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nix at esperi.org.uk
Sat Jul 17 16:32:22 UTC 2010
On 17 Jul 2010, Richard Jones said:
> On Fri, Jul 16, 2010 at 10:41:35PM +0100, James Courtier-Dutton wrote:
>> On 16 July 2010 22:05, Nix <nix at esperi.org.uk> wrote:
>> > I think that's spread-spectrum clocking, making the clock signal very
>> > slightly irregular (roughly). It is an RF noise reduction technique, but
>> > quite different from async clocking, in which there is no single clock
>> > signal per se at all.
>> > IIRC people aren't pouring money into async clocking because of radio
>> > noise, but because it would let CPUs run much closer to full utilization
>> > all the time. However it's bastard hard.
>> Some of their biggest customers are ones where the RF noise is a major concern.
>> For example, smart cards that have a crypto function. Lower RF noise
>> makes for harder side channel attacks.
More to the point, everyone sane uses spread-spectrum clocking in any
case. If modern CPUs (at least high-power / fast ones like
Intel-compatibles) didn't use it, you'd know!
>> The cost benefit trade offs for 'full utilization" or not, do not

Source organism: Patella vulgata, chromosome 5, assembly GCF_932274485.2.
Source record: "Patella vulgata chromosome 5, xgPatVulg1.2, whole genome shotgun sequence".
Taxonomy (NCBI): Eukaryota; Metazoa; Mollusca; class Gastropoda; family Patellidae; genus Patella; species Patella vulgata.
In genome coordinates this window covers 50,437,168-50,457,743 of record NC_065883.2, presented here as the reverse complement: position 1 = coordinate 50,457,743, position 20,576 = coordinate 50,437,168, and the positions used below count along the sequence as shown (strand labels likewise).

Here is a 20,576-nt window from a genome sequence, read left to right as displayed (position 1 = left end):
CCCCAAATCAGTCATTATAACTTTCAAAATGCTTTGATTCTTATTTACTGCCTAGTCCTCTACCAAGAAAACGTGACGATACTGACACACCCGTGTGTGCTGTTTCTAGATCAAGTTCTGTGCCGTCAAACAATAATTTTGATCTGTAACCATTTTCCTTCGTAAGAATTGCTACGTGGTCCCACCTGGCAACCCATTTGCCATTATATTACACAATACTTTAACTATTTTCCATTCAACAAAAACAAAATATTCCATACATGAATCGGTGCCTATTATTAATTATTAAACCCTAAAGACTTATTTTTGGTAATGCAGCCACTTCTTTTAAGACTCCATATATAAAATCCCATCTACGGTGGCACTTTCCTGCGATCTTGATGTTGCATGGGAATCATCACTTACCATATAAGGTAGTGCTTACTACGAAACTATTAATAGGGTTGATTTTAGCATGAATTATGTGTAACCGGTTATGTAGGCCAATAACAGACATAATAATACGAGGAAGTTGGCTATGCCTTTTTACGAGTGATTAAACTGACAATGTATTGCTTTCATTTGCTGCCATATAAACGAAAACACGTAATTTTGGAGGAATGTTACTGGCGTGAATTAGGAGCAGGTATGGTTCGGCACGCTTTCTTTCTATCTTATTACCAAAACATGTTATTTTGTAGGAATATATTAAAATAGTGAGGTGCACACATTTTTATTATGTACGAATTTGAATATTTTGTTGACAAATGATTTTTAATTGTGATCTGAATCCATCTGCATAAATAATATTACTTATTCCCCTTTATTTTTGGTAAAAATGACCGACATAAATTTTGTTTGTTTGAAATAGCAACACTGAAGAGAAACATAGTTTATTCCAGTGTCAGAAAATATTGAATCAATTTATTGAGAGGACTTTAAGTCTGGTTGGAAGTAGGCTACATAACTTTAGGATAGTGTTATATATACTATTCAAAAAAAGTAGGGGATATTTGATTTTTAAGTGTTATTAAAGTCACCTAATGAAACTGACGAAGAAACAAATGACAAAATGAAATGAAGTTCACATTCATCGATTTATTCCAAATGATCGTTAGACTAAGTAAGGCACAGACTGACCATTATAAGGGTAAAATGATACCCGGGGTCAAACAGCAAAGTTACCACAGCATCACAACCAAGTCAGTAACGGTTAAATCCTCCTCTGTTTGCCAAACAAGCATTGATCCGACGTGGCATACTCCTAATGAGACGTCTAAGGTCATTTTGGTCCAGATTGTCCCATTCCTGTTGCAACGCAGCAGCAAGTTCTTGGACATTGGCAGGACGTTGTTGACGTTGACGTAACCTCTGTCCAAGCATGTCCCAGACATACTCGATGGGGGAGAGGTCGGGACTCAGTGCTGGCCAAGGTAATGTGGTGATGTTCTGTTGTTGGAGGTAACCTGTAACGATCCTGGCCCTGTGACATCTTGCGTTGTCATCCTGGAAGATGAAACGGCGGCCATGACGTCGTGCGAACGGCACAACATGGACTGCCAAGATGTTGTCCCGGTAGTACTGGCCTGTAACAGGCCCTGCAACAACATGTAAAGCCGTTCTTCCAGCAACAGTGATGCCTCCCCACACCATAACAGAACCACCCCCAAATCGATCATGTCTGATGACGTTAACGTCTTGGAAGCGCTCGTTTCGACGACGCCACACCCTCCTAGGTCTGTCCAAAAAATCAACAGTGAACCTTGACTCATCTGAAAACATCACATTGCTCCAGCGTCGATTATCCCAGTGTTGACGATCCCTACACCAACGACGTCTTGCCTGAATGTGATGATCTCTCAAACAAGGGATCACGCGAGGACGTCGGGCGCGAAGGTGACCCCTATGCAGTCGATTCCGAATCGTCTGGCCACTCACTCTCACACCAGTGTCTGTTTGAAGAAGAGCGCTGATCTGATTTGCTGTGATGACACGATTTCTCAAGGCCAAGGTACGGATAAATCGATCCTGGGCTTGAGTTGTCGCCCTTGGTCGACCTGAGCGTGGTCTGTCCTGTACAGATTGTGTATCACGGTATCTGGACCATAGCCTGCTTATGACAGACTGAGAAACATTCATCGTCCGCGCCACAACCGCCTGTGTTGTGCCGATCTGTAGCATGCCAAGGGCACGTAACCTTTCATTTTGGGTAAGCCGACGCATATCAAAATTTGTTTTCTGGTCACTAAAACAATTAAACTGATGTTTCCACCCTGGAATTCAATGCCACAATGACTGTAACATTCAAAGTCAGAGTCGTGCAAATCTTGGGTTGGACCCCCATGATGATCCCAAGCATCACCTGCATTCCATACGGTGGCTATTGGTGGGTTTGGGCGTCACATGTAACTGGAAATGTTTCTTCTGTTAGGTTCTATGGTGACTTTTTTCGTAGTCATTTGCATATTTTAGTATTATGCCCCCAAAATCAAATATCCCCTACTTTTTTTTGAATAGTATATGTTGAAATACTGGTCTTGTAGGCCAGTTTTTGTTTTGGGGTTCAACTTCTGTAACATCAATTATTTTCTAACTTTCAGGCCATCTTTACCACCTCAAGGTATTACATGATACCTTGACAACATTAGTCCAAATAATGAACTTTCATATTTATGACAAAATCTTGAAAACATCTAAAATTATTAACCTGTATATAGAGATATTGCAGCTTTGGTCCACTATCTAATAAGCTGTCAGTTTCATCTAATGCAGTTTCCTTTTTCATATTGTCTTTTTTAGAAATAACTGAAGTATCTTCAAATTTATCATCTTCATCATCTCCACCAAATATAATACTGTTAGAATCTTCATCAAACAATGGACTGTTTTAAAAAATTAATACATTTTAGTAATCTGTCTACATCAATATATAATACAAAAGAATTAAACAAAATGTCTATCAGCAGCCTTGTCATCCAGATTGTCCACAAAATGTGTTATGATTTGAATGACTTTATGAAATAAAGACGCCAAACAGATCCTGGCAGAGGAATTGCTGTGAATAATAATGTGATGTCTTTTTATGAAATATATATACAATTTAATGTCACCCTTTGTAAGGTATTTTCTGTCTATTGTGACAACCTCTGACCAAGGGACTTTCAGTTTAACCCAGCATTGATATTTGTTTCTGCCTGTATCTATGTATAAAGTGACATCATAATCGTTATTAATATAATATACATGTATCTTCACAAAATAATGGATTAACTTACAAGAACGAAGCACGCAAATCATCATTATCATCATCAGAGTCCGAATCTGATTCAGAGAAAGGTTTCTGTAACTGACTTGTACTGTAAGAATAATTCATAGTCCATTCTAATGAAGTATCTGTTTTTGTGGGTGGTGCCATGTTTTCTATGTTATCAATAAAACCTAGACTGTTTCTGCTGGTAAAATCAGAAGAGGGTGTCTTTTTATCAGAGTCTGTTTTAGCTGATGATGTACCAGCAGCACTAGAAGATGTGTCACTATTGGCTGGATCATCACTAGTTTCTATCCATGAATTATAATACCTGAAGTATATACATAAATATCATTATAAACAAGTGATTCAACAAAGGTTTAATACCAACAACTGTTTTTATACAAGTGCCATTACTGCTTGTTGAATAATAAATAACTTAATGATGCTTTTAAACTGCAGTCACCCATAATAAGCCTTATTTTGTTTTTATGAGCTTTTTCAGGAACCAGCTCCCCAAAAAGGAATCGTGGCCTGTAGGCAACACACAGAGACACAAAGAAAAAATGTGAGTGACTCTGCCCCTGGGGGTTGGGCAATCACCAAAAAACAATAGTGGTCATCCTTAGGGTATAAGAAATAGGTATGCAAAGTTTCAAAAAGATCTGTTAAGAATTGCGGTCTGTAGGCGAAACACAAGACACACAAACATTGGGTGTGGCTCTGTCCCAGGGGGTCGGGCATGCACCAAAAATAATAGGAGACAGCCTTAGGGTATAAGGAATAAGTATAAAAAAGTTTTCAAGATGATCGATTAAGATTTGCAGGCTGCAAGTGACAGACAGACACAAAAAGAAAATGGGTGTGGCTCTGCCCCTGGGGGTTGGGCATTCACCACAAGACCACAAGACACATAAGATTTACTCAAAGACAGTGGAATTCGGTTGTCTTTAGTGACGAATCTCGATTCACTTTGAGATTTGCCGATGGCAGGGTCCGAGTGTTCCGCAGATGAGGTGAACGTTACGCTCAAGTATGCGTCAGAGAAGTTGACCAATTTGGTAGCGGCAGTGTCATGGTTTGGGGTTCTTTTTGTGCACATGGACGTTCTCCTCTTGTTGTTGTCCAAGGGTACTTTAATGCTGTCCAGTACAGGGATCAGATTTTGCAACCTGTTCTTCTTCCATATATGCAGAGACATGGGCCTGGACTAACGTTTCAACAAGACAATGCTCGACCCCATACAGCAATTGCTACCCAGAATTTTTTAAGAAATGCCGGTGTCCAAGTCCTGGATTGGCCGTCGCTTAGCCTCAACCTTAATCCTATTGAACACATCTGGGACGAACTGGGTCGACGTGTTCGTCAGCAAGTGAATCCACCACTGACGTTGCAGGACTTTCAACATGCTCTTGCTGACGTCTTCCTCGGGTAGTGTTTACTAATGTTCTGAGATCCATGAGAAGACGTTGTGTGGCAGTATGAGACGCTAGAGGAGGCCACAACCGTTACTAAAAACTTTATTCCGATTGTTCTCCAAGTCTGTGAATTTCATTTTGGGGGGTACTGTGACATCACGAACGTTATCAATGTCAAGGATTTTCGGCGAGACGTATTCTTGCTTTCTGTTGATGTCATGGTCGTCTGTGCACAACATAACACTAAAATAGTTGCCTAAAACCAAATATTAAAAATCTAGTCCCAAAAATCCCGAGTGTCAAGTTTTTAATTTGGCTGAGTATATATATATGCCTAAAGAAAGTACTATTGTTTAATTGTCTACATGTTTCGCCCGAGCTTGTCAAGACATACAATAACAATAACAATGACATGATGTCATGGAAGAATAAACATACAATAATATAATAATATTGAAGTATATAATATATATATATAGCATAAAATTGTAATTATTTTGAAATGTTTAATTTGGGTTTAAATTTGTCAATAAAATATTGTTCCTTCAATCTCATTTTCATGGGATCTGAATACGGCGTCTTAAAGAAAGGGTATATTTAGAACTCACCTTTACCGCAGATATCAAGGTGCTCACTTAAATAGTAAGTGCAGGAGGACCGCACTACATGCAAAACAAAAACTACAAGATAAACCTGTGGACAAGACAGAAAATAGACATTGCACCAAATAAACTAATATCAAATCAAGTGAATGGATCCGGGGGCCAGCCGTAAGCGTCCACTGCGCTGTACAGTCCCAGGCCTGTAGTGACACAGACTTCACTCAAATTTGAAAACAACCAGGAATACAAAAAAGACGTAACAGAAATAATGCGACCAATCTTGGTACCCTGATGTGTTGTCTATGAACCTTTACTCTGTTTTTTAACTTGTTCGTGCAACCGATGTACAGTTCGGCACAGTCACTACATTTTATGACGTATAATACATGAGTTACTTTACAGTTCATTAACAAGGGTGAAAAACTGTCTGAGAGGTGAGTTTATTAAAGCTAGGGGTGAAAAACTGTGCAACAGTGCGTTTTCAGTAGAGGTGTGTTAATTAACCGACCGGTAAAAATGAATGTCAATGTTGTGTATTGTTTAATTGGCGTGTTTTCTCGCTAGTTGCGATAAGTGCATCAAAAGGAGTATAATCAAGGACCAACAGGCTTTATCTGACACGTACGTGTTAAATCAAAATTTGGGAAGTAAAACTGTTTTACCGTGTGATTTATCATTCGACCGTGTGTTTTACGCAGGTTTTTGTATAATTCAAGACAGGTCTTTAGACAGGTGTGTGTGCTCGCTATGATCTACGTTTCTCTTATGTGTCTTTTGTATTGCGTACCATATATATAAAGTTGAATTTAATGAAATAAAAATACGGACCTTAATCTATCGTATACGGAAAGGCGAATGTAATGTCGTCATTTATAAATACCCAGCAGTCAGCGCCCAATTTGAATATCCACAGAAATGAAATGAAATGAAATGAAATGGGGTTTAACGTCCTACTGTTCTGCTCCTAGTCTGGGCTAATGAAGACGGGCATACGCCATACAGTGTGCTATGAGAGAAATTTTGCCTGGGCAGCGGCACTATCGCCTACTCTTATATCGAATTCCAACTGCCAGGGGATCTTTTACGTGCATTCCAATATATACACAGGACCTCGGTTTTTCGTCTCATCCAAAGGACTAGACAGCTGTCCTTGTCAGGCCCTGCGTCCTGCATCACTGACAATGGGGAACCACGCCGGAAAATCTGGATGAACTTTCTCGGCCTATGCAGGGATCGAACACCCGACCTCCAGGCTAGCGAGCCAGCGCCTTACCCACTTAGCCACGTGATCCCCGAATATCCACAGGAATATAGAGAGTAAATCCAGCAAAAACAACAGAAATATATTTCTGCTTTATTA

>> favour async yet.
Not remotely. They're still in the lab.
> I'm quite convinced that "James Courtier-Dutton" is an Eliza-like AI
> experiment which scrapes content from random Google searches. Needs a
> bit of tuning IMHO.
You win the Internet :)
> I have actually built both synchronous and asychronous hardware for a
> research laboratory (VMEbus was fun!). As Nix quite rightly says,
> asynch circuits are not commonly used, not because of some airy-fairy
> "cost benefit trade offs", but because it is "bastard hard" to make
> them work at all.
Well, technically that is a cost/benefit tradeoff, with a rather large
cost. The cost is a huge decade-plus research program, the benefit is a
faster machine using less power and making less noise.
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